“When you’re staging a home that is being lived in, and you see the walls plastered with photos of kids and grandparents, it sort of feels occupied,” Campbell said. You want to depersonalize it a little bit. You want to make the buyer feel like this is a welcoming house where you could move right in.”
Stagers in Davis don’t work exclusively with high-end homes. “The homes I’m working on are usually in the $300,000 to $800,000 range — a lot of them are mid-range homes where people have raised their kids.”
Jamie Madison is a graduate of Davis High and UC Davis; and she lived and worked for a time in the Bay Area, where fully staging a home is pretty common in some communities — especially in Silicon Valley communities like Palo Alto and Los Altos, where ordinary-sized three- and four-bedroom homes typically sell in a week or two, and command prices between $1 million and $2 million. “Staging in that area is very short-term, because houses there sell so quickly,” Madison observed. “The seller moves out for a week, their furniture moves out with them, and the staging furniture moves in.” Many sellers will also make upgrades to the kitchen or the bathrooms just before the house is staged, in hopes of attracting the highest possible offer.
That kind of full home staging is less common in Davis, where homes tend to stay on the market for a month or two, which would increase the cost of renting the staging furniture.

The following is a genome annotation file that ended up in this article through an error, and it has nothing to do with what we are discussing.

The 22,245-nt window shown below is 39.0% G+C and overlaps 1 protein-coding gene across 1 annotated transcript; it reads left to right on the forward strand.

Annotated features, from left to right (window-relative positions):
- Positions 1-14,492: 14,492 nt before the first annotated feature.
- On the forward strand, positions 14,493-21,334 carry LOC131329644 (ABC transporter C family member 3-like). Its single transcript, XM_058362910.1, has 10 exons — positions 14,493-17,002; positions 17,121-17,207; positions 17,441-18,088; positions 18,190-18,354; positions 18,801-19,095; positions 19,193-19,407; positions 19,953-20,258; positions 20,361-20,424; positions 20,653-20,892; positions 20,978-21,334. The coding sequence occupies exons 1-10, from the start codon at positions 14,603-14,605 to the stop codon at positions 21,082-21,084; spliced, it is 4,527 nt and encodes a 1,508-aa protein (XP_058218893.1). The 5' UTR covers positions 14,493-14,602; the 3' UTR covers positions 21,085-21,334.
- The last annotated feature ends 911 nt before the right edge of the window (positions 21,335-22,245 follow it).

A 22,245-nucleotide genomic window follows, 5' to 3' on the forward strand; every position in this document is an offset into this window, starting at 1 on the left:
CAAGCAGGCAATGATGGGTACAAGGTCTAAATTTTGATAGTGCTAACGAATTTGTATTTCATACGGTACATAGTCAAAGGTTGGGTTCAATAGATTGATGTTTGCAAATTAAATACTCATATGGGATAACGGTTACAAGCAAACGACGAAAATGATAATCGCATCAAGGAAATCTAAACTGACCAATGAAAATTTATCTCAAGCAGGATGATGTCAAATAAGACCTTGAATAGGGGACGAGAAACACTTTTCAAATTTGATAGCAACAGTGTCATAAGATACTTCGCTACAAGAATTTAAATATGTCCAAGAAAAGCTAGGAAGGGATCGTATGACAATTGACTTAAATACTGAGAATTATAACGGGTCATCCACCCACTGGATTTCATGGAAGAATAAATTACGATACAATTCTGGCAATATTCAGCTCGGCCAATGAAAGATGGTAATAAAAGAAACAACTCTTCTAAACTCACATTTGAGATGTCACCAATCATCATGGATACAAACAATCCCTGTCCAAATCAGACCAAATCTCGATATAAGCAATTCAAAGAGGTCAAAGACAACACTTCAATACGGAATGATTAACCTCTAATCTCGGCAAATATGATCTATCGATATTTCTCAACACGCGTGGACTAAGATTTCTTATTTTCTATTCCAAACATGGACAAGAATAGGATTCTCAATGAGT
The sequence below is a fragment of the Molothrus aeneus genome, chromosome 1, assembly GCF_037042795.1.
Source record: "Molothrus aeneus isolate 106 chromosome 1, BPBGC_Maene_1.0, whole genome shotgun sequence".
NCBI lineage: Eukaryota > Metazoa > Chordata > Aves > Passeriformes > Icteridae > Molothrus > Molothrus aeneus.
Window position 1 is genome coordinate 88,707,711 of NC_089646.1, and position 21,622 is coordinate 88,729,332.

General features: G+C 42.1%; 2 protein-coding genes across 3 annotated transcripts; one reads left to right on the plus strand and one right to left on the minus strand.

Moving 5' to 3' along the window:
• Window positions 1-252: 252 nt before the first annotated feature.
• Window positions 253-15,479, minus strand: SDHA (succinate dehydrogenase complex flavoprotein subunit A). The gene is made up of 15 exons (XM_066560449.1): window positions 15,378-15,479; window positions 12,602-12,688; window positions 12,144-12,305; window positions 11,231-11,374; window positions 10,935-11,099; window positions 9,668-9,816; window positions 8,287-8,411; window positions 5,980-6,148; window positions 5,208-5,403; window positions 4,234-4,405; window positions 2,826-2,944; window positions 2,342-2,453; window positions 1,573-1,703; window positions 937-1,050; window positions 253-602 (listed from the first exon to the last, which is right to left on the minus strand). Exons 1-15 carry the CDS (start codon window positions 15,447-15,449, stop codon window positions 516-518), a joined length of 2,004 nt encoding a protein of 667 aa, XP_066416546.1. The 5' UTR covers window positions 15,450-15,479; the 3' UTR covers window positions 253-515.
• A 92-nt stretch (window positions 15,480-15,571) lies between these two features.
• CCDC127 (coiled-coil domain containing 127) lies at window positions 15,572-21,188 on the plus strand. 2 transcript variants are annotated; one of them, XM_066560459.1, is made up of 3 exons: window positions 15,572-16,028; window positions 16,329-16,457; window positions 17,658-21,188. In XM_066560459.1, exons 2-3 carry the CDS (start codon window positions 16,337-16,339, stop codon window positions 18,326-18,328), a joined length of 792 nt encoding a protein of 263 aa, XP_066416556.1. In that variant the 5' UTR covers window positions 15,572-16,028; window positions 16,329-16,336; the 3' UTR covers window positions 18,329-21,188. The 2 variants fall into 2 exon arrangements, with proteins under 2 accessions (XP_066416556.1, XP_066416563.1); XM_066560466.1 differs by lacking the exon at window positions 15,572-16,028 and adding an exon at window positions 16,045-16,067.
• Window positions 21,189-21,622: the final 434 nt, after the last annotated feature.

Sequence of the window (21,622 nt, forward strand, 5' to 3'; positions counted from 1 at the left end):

But there remains the question of making more substantial upgrades and improvements in order to make the home more attractive to prospective buyers. Nancy Morrow owns Casa Verde Designs, a local business that carries home improvement products (with a green emphasis) and offers design advice. “If you are within five years of selling, I recommend you go ahead and make the updates now,” Morrow said. “Then you will get to enjoy them — but they will still look nice when you sell the house. There are two reasons you improve a house. You want to do it for yourself, and you want to do it as an investment.”
Jamie Madison noted that “there are a lot of people in Davis whose children have grown up, they are still living in big houses, and they would love to downsize.” And that kind of household is often where home upgrades and staging are considered as the home goes up for sale.
— Reach Jeff Hudson at firstname.lastname@example.org or (530) 747-8055.